The first turning point in food consumption was about ten thousand years ago when agriculture and animal husbandry began. Food for humans changed dramatically as a result: the portion of unhealthy fats increased with the increase in the quantity of dairy products and grains rich in carbohydrates. This transition affected the health of humans: they became smaller, the average height decreased from 1.8 metres to about 1.6 metres; there were more infectious diseases, transmitted by livestock; anaemia reared its ugly head and bone composition deteriorated. On top of that, the food production industry started about a hundred years ago.
In spite of these, we are in fact not very different from our primitive ancestors, even though we have substituted the supermarket cart for the spear and club in our search for food. Our genes have hardly changed in the 160,000 years in which we roamed the earth as homo sapiens; we are still early men on the inside, with an almost unaltered set of genes. 'Our genome changes only half a percent every million years', says Wichers. 'Genetically, we are still entirely like the early men and therefore still accustomed to natural foods.' Our natural genes correspond to the prehistoric diet; our metabolism is totally tuned in. But these same set of genes also restricts our desire to move and - when we are given the chance - make us want to eat as much as we can. That's how to conserve energy when you don't know for sure when the next meal will appear. But this innate idleness and gluttony has taken a high toll on our society, resulting in obesity and a host of affluent sicknesses, such as diabetes and cardiovascular diseases. We are literally stuffing our way to death with food which our bodies are not made for. You can't think of a bigger difference than between a prehistoric diet and a hamburger menu at McDonalds. The latter consists of too much saturated fats and processed 'fast' carbohydrates, but is proportionately deficient in fibres and omega 3 fatty acids.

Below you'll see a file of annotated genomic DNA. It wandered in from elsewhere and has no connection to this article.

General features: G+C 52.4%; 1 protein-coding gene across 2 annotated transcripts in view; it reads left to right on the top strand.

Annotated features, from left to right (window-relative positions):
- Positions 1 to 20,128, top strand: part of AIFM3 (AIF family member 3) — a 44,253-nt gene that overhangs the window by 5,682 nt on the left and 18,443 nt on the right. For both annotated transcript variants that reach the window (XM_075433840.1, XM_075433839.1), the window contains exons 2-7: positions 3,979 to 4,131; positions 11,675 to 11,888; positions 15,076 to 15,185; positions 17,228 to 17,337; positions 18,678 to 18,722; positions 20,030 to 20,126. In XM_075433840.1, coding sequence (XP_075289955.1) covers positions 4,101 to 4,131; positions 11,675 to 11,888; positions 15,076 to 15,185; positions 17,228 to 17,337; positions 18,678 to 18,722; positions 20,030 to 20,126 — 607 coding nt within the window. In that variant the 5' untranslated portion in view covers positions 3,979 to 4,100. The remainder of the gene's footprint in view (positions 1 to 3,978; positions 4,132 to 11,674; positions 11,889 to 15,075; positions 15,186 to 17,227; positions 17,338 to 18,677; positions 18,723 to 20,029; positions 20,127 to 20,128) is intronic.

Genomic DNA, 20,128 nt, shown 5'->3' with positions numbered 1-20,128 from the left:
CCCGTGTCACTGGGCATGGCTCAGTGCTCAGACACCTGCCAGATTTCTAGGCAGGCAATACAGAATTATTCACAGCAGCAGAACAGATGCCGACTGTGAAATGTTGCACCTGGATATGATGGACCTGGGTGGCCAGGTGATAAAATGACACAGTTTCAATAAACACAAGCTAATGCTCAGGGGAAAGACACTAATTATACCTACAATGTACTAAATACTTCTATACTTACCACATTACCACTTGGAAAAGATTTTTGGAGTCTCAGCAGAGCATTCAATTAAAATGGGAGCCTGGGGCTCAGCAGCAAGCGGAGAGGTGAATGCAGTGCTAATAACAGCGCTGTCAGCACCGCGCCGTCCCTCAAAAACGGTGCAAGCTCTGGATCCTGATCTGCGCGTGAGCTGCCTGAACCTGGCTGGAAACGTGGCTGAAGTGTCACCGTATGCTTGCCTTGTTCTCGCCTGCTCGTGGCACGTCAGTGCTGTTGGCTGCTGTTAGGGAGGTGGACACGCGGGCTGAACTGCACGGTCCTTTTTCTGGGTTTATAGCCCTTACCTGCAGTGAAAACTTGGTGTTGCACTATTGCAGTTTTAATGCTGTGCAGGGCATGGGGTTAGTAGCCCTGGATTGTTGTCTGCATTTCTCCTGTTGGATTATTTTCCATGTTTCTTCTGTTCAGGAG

Source of inspiration